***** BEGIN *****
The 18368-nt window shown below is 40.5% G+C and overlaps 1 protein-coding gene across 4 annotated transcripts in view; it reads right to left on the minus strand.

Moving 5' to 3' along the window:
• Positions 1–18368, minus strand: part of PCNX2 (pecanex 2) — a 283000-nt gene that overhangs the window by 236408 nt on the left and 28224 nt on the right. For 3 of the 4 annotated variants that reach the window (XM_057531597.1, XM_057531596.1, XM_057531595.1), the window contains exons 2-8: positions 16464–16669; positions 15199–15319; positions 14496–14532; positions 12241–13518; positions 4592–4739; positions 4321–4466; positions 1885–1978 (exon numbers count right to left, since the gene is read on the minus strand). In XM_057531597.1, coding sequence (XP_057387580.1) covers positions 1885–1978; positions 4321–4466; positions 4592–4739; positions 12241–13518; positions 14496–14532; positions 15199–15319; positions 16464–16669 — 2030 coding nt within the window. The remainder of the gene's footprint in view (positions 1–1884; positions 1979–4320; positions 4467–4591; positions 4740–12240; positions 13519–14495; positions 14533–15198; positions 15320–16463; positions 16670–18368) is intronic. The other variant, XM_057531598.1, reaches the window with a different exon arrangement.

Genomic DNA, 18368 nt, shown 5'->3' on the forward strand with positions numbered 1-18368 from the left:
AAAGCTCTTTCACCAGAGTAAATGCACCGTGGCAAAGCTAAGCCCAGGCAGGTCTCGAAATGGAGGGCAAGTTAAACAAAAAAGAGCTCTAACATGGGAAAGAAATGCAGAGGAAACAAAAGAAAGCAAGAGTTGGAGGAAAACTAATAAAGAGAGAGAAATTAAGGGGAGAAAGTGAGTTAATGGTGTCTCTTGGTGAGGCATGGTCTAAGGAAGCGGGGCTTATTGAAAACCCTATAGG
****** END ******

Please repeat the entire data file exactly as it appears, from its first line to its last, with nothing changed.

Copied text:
The 18368-nt window shown below is 40.5% G+C and overlaps 1 protein-coding gene across 4 annotated transcripts in view; it reads right to left on the minus strand.

Moving 5' to 3' along the window:
• Positions 1–18368, minus strand: part of PCNX2 (pecanex 2) — a 283000-nt gene that overhangs the window by 236408 nt on the left and 28224 nt on the right. For 3 of the 4 annotated variants that reach the window (XM_057531597.1, XM_057531596.1, XM_057531595.1), the window contains exons 2-8: positions 16464–16669; positions 15199–15319; positions 14496–14532; positions 12241–13518; positions 4592–4739; positions 4321–4466; positions 1885–1978 (exon numbers count right to left, since the gene is read on the minus strand). In XM_057531597.1, coding sequence (XP_057387580.1) covers positions 1885–1978; positions 4321–4466; positions 4592–4739; positions 12241–13518; positions 14496–14532; positions 15199–15319; positions 16464–16669 — 2030 coding nt within the window. The remainder of the gene's footprint in view (positions 1–1884; positions 1979–4320; positions 4467–4591; positions 4740–12240; positions 13519–14495; positions 14533–15198; positions 15320–16463; positions 16670–18368) is intronic. The other variant, XM_057531598.1, reaches the window with a different exon arrangement.

Genomic DNA, 18368 nt, shown 5'->3' on the forward strand with positions numbered 1-18368 from the left:
AAAGCTCTTTCACCAGAGTAAATGCACCGTGGCAAAGCTAAGCCCAGGCAGGTCTCGAAATGGAGGGCAAGTTAAACAAAAAAGAGCTCTAACATGGGAAAGAAATGCAGAGGAAACAAAAGAAAGCAAGAGTTGGAGGAAAACTAATAAAGAGAGAGAAATTAAGGGGAGAAAGTGAGTTAATGGTGTCTCTTGGTGAGGCATGGTCTAAGGAAGCGGGGCTTATTGAAAACCCTATAGG